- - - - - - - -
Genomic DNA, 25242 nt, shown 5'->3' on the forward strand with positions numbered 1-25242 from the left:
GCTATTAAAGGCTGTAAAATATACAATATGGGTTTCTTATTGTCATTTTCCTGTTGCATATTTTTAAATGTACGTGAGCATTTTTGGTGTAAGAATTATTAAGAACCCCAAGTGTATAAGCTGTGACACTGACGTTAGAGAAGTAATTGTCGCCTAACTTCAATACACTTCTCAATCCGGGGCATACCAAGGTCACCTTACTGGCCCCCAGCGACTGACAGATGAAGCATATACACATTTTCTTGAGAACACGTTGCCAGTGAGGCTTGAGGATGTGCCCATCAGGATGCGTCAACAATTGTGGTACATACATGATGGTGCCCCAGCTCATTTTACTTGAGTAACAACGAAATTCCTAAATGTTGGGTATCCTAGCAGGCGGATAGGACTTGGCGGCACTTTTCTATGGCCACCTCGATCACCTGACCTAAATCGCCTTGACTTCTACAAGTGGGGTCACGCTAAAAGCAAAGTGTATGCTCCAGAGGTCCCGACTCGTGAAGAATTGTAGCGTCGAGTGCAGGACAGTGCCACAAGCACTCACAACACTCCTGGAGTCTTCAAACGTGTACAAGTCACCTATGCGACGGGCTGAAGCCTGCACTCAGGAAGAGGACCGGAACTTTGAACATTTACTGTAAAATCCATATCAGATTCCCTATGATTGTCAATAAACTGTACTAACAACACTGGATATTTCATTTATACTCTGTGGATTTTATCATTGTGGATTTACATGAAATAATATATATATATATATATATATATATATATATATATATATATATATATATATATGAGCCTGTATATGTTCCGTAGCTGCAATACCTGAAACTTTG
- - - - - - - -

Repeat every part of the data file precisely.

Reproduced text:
Genomic DNA, 25242 nt, shown 5'->3' on the forward strand with positions numbered 1-25242 from the left:
GCTATTAAAGGCTGTAAAATATACAATATGGGTTTCTTATTGTCATTTTCCTGTTGCATATTTTTAAATGTACGTGAGCATTTTTGGTGTAAGAATTATTAAGAACCCCAAGTGTATAAGCTGTGACACTGACGTTAGAGAAGTAATTGTCGCCTAACTTCAATACACTTCTCAATCCGGGGCATACCAAGGTCACCTTACTGGCCCCCAGCGACTGACAGATGAAGCATATACACATTTTCTTGAGAACACGTTGCCAGTGAGGCTTGAGGATGTGCCCATCAGGATGCGTCAACAATTGTGGTACATACATGATGGTGCCCCAGCTCATTTTACTTGAGTAACAACGAAATTCCTAAATGTTGGGTATCCTAGCAGGCGGATAGGACTTGGCGGCACTTTTCTATGGCCACCTCGATCACCTGACCTAAATCGCCTTGACTTCTACAAGTGGGGTCACGCTAAAAGCAAAGTGTATGCTCCAGAGGTCCCGACTCGTGAAGAATTGTAGCGTCGAGTGCAGGACAGTGCCACAAGCACTCACAACACTCCTGGAGTCTTCAAACGTGTACAAGTCACCTATGCGACGGGCTGAAGCCTGCACTCAGGAAGAGGACCGGAACTTTGAACATTTACTGTAAAATCCATATCAGATTCCCTATGATTGTCAATAAACTGTACTAACAACACTGGATATTTCATTTATACTCTGTGGATTTTATCATTGTGGATTTACATGAAATAATATATATATATATATATATATATATATATATATATATATATATATATATATATGAGCCTGTATATGTTCCGTAGCTGCAATACCTGAAACTTTG